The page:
Assistant Professor, Department of Biology
Ph.D. Columbia University
B.Sc. Sharif University of Technology, Tehran, Iran
Research Interests: Theoretical neuroscience
Overview: Our lab's research is in theoretical neuroscience. Our broad interest is in understanding how large networks of neurons, e.g. those in the mammalian cerebral cortex, process sensory inputs and give rise to higher-level cognitive functions through their collective dynamics on multiple time scales. To shed light on the complexity of neurobiological phenomena we use mathematical models that capture a few core concepts or computational and dynamical principles. We also work on developing new statistical and computational tools for analyzing large, high-dimensional neurobiological and behavioral datasets. In pursuing these goals we use techniques from statistical physics, random matrix theory, machine learning and information theory. We collaborate with experimental labs here in the University of Oregon and elsewhere.
Current questions of interest include the following. How do randomness and nonnormality in the connectivity structure of networks affect their dynamics? What roles do the horizontal and feedback connections in sensory cortical areas play in contextual modulation (how e.g. the response of neurons in the visual cortex is affected by the visual context surrounding that stimulus) and ultimately in the dynamical representation of objects? Can the breakup of neural response types in the early auditory system be explained by efficient coding principles?
Inferring neural circuit structure from datasets of heterogeneous tuning curves.
PLoS Comput Biol. 2019 Apr 19;15(4):e1006816
Authors: Arakaki T, Barello G, Ahmadian Y
Tuning curves characterizing the response selectivities of biological neurons can exhibit large degrees of irregularity and diversity across neurons. Theoretical network models that feature heterogeneous cell populations or partially random connectivity also give rise to diverse tuning curves. Empirical tuning curve distributions can thus be utilized to make model-based inferences about the statistics of single-cell parameters and network connectivity. However, a general framework for such an inference or fitting procedure is lacking. We address this problem by proposing to view mechanistic network models as implicit generative models whose parameters can be optimized to fit the distribution of experimentally measured tuning curves. A major obstacle for fitting such models is that their likelihood function is not explicitly available or is highly intractable. Recent advances in machine learning provide ways for fitting implicit generative models without the need to evaluate the likelihood and its gradient. Generative Adversarial Networks (GANs) provide one such framework which has been successful in traditional machine learning tasks. We apply this approach in two separate experiments, showing how GANs can be used to fit commonly used mechanistic circuit models in theoretical neuroscience to datasets of tuning curves. This fitting procedure avoids the computationally expensive step of inferring latent variables, such as the biophysical parameters of, or synaptic connections between, particular recorded cells. Instead, it directly learns generalizable model parameters characterizing the network's statistical structure such as the statistics of strength and spatial range of connections between different cell types. Another strength of this approach is that it fits the joint high-dimensional distribution of tuning curves, instead of matching a few summary statistics picked a priori by the user, resulting in a more accurate inference of circuit properties. More generally, this framework opens the door to direct model-based inference of circuit structure from data beyond single-cell tuning curves, such as simultaneous population recordings.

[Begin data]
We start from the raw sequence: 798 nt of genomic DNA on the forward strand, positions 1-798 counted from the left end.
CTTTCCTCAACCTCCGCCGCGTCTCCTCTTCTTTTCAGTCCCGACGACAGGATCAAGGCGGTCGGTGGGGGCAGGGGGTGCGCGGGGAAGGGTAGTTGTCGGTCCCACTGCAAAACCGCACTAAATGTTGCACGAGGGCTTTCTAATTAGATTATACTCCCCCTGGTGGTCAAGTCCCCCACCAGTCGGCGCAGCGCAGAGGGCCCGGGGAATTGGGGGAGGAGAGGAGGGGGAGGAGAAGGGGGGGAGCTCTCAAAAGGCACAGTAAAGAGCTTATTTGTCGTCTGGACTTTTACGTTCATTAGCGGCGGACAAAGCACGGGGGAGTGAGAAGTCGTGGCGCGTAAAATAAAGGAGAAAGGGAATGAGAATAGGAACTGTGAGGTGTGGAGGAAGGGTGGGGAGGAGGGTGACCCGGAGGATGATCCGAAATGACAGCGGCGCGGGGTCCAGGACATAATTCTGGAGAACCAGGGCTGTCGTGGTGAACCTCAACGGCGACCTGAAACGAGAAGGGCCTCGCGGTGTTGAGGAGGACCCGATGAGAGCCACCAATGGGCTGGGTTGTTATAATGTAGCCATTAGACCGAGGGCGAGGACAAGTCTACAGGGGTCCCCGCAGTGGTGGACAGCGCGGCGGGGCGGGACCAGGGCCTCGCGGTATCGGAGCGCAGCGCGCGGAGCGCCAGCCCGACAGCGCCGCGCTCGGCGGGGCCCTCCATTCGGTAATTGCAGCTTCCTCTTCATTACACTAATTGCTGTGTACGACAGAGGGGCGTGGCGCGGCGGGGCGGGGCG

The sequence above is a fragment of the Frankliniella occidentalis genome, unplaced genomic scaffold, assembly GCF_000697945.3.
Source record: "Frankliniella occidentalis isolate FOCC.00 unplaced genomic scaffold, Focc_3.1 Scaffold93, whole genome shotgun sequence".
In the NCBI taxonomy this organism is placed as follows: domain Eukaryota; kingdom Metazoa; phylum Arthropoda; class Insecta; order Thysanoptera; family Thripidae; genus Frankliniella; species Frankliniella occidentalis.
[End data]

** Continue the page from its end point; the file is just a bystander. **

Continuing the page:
PMID: 31002660 [PubMed - as supplied by publisher]
The Dynamical Regime of Sensory Cortex: Stable Dynamics around a Single Stimulus-Tuned Attractor Account for Patterns of Noise Variability.
Neuron. 2018 May 16;98(4):846-860.e5
Authors: Hennequin G, Ahmadian Y, Rubin DB, Lengyel M, Miller KD
Correlated variability in cortical activity is ubiquitously quenched following stimulus onset, in a stimulus-dependent manner. These modulations have been attributed to circuit dynamics involving either multiple stable states ("attractors") or chaotic activity. Here we show that a qualitatively different dynamical regime, involving fluctuations about a single, stimulus-driven attractor in a loosely balanced excitatory-inhibitory network (the stochastic "stabilized supralinear network"), best explains these modulations. Given the supralinear input/output functions of cortical neurons, increased stimulus drive strengthens effective network connectivity. This shifts the balance from interactions that amplify variability to suppressive inhibitory feedback, quenching correlated variability around more strongly driven steady states. Comparing to previously published and original data analyses, we show that this mechanism, unlike previous proposals, uniquely accounts for the spatial patterns and fast temporal dynamics of variability suppression. Specifying the cortical operating regime is key to understanding the computations underlying perception.